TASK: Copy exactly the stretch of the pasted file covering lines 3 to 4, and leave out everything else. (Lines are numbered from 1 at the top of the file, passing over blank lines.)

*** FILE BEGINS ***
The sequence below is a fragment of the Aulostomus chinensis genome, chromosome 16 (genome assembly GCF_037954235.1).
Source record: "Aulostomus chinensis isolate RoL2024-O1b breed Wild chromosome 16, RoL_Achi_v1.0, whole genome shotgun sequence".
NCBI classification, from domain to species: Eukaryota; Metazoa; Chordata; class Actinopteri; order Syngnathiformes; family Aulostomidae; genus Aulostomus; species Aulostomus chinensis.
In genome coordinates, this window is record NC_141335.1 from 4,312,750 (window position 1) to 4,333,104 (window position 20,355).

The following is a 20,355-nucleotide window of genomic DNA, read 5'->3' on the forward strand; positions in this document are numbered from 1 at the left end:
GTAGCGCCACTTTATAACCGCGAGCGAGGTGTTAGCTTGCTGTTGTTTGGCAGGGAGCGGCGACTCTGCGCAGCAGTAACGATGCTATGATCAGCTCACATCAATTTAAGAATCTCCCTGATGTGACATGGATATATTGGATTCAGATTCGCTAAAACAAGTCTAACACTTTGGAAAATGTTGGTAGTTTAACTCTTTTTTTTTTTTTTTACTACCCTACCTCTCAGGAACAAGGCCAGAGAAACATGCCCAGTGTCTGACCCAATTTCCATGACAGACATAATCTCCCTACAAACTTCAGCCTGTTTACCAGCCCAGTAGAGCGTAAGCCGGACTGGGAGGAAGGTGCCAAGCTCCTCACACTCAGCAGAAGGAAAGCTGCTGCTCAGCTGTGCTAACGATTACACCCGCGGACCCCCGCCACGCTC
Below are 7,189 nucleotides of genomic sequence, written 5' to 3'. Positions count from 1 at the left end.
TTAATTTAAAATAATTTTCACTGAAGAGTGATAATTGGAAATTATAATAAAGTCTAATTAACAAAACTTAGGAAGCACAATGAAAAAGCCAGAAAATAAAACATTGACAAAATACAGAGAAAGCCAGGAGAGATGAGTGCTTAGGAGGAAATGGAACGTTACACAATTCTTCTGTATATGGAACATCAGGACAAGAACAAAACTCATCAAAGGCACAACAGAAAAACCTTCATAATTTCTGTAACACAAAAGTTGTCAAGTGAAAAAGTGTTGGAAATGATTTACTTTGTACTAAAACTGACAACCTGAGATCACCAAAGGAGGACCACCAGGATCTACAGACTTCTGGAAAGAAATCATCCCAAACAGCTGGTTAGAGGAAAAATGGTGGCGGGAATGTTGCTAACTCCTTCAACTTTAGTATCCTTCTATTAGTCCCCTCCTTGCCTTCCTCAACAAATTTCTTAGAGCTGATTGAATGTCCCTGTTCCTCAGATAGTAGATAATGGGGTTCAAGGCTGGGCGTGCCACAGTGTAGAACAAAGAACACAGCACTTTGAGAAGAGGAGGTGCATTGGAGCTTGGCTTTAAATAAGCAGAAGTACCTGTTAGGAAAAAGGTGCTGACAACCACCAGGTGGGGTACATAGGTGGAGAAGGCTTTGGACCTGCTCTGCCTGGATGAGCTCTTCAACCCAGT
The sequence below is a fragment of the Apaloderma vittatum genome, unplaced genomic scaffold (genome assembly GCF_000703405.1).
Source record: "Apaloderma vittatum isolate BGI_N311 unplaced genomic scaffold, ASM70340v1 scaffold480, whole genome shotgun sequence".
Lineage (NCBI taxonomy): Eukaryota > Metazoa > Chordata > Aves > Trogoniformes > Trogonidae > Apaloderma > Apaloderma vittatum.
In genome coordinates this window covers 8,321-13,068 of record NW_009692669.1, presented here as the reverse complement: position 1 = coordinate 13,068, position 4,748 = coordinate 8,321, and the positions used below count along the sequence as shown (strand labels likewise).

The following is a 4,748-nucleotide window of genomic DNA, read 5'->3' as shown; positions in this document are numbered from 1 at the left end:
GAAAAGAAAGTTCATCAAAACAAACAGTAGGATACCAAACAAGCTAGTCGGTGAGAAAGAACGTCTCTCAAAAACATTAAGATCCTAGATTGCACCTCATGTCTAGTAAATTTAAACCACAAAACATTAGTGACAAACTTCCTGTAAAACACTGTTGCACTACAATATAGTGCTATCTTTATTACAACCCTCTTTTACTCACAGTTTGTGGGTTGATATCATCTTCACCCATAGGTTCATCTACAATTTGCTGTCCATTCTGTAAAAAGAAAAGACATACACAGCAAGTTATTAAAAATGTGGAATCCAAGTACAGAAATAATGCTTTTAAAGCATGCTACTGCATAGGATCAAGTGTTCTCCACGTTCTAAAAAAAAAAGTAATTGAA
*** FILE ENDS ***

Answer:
NCBI classification, from domain to species: Eukaryota; Metazoa; Chordata; class Actinopteri; order Syngnathiformes; family Aulostomidae; genus Aulostomus; species Aulostomus chinensis.
In genome coordinates, this window is record NC_141335.1 from 4,312,750 (window position 1) to 4,333,104 (window position 20,355).